Idiopathic head tremors or Idiopathic head bobbing.

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Recently, we saw a mixed Boxer male dog that was presented due to abnormal head movements. His owner was very concerned as he had noticed that these symptoms showed increasing frequency. The dog was otherwise normal.

Please look at the following video and we will thereafter discuss which is this dog disease.


Has everyone seen the video?
What is a tremor?
Tremor is an involuntary, rhythmic oscillation of a body part that results from alternating contraction of antagonist muscles. Tremors can be localized or generalized.
What is this dog´s disease?
In this case, the dog shows intermittent head tremors. It is very important to stress that these intermittent head tremors are restricted to the head.Tremors can consist of either up and down (like shaking the head “yes”) or back and forth (like shaking the head “no”) motions.
They seem to start and stop spontaneously, but dogs may be momentarily distracted during the episode by directing their attention to something.
There are no retrospective or prospective publications and much of what is known about the disorder has been passed down from neurologist to neurologist or from vet to vet.
There have been at least 3 theories as to the origin of the tremors.
They may represent a focal seizure discharge.
They are a form of dyskinesia or a spontaneous discharge from the basal nuclei which are involved in patterned motor activity.
They may be an abnormality of the stretch mechanism and the proprioceptive pathway of the head (trigeminal nerve). this theory may explain why the head tremors temporarily stop when their attention is diverted i.e. when they are directed to look at you or something else, the neck muscles tense which may release the stretch mechanism that is provoking the tremors.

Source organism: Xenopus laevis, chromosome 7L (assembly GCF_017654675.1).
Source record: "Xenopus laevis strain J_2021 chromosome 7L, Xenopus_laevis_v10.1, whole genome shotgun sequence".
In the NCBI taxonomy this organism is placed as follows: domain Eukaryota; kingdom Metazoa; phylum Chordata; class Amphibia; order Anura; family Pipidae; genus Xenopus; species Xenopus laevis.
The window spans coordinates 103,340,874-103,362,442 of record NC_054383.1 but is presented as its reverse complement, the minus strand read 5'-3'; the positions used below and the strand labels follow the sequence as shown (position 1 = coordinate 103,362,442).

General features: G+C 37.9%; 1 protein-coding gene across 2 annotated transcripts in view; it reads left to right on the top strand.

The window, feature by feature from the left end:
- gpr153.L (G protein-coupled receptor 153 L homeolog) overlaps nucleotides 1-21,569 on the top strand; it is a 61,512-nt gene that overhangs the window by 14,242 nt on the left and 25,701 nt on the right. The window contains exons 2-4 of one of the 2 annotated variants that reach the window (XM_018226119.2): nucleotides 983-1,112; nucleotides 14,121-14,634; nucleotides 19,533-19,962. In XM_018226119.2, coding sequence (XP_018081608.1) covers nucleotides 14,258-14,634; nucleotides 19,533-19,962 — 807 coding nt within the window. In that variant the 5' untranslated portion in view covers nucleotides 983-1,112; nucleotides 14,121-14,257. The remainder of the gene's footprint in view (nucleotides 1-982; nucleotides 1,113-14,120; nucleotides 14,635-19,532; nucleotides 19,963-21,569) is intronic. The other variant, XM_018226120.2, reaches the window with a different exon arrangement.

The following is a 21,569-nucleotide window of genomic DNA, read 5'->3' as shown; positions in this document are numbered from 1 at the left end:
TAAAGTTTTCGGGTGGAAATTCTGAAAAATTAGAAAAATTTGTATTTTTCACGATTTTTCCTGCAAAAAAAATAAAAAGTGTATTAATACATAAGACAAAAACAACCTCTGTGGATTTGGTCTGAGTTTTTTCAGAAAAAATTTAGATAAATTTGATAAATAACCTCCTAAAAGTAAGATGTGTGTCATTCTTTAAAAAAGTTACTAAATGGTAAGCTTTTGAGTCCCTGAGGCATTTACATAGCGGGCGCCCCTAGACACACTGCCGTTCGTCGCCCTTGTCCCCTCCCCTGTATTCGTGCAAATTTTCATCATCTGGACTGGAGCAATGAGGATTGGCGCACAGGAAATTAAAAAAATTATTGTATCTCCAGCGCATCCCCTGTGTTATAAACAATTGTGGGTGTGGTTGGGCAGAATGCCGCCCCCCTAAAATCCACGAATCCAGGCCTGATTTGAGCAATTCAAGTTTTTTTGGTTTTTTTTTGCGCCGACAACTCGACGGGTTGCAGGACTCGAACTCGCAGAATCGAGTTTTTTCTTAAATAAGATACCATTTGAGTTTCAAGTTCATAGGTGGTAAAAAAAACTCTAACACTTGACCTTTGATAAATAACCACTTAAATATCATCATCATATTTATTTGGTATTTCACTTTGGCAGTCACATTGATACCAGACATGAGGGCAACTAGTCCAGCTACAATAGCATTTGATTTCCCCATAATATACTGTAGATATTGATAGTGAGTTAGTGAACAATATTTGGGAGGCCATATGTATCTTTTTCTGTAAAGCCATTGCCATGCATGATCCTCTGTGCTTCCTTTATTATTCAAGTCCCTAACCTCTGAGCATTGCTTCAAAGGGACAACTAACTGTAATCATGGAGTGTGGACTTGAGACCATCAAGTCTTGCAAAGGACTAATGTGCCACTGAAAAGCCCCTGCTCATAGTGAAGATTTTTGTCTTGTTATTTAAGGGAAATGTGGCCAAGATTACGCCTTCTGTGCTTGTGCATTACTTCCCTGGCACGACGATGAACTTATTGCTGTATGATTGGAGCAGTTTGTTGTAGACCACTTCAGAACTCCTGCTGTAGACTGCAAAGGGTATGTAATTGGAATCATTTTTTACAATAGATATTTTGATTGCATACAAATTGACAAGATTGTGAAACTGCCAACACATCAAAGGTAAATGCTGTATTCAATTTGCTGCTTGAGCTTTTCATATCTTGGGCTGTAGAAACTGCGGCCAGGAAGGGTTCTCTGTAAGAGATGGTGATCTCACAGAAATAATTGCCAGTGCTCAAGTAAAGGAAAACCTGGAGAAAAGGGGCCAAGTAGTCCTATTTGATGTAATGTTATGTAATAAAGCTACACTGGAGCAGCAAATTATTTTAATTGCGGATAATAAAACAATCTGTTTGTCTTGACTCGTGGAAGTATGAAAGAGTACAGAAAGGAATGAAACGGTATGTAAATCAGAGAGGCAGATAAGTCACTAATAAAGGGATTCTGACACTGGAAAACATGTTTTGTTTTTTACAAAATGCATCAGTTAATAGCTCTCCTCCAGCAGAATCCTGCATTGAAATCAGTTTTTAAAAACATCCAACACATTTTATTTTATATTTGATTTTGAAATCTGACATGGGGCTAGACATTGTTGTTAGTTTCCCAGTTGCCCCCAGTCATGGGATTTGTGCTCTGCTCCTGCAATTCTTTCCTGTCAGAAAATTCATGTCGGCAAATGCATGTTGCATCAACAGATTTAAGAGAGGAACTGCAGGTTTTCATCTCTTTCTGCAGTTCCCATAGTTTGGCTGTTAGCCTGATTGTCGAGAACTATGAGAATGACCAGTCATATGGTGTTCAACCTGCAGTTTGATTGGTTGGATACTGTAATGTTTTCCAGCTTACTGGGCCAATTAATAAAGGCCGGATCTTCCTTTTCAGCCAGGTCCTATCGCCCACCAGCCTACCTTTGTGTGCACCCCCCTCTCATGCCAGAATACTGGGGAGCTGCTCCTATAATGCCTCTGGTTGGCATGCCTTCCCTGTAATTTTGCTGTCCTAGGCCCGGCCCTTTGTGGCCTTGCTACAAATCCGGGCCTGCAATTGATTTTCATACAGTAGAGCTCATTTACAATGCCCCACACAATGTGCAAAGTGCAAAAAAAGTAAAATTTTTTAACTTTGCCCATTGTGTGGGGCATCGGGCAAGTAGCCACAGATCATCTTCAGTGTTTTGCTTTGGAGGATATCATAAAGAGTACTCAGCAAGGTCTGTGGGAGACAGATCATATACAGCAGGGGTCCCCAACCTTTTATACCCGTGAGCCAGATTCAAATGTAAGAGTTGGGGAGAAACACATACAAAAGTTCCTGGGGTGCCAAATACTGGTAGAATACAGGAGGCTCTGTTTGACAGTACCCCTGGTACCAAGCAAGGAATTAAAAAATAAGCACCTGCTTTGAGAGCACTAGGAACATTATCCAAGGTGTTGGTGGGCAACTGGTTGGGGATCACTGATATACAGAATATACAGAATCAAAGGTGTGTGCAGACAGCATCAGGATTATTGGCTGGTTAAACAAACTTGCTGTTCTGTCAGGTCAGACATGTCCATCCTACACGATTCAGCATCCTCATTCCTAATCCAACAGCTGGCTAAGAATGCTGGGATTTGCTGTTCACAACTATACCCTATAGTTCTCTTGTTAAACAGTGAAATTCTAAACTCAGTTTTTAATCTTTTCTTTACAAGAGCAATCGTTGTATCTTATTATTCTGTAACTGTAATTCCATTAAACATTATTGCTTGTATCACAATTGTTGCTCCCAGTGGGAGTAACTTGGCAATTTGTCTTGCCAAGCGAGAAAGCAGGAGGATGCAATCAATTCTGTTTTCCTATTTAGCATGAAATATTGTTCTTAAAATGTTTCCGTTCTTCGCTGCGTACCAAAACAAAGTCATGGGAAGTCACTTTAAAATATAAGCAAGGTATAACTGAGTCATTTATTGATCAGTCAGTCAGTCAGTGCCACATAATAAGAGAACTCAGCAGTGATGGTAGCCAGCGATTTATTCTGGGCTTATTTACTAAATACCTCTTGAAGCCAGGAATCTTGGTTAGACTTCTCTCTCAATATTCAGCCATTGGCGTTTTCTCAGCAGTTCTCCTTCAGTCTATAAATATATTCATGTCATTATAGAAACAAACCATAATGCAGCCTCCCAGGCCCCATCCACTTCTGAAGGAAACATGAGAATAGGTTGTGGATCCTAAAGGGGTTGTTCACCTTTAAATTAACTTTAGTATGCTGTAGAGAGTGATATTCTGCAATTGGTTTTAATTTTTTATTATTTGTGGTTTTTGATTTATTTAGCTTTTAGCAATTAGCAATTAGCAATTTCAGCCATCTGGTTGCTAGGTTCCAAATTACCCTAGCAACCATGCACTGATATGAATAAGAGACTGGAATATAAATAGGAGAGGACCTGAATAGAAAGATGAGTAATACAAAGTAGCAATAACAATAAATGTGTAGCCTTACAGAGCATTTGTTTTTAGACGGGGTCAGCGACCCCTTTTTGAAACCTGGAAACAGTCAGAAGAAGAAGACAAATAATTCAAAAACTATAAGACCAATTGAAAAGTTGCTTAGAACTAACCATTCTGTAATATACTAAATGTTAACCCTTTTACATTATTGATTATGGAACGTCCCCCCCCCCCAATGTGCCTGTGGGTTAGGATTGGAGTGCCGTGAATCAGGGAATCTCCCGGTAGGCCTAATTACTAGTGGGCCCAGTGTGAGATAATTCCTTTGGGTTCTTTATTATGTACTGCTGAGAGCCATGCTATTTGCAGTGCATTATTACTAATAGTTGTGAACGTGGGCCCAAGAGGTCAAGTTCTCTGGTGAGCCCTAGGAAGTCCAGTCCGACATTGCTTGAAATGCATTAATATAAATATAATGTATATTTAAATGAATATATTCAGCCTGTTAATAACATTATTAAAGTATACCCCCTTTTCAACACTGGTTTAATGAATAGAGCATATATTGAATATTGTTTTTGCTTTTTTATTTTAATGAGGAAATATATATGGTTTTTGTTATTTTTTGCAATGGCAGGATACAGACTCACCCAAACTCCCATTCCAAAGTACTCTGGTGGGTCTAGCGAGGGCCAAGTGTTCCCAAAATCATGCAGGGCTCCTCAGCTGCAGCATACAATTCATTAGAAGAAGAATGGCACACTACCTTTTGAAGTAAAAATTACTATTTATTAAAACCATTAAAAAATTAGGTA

Thus far, patients presenting intermittent head tremors have not developed any other neurological deficits and generalized seizure activity has not been reported.
How can we make the diagnosis?
Diagnosis is possible by symptoms and considering that some breeds are predisposed: Boxer, Dobermann, English bulldog, Labrador retriever,Bassett hound, Great Dane, Malamute.
Head bobbing does not only affect pure bred dogs. It is possible to see it in some of the mixed breeds that have one of the breeds with tremors in them.
Diagnostic evaluations, including MRI and spinal fluid analysis results, are typically normal. Nevertheless, if the dog develops any persistent neurological deficits, then a thorough workup would be in order.
Differential diagnosis must include causes of encephalitis, hypocalcemia and toxicities (hexachlorophene, metaldehyde, mycotoxins, organophosphates).
Is there a treatment?
No treatments have been recognized as universally beneficial to date. The tremors are not life-threatening and may be more of a nuisance to the owner than to the patient. The response to antiepileptic drugs has been mixed.
So we decided not to treat the dog and follow his behaviour.
To date, the disease has not worsened and as time goes by, the owner is confident that it will not progress.
Synonyms:
Movement disorder
Head shakes
Dyskinesia
Head tremors
Warning:
It is however important to distinguish, should you have a Google search, Intermittent head tremors from Idiopathic tremor syndrome (“white shakers”).
Spontaneous generalized tremors (vs tremors restricted to the head) have been recognized in dogs, most commonly small breeds with white hair coats (e.g., Maltese, West highland white terriers). This syndrome can also occur in other breeds without white hair coats. Affected dogs are typically 6 months to 5 years old. There is an abrupt onset of a mild to severe generalized, high frequency tremor, affecting the limbs, trunk, and head. The tremor is worse with excitement and absent during sleep. Other neurological deficits are uncommon but may include seizures, vestibular dysfunction, and weakness.

Cerebrospinal fluid analysis typically shows a mild increase in leukocytes, mostly mononuclear cells. Other diagnostics, including test for infectious diseases, are normal. Treatment consists of immunosuppressive doses of prednisone (2-4 mg/kg/day). Signs typically resolve within one week, and the dose is gradually tapered over the ensuing 2 to 4 months. Relapse can occur if treatment is stopped too soon. This is treated with a second course of prednisone. The long-term prognosis is good. The cause of this syndrome is unknown, but the inflammatory CSF and the response to corticosteroids suggest an inflammatory, possibly immune-mediated, disorder.
Hope this helps,
David Prandi Chevalier

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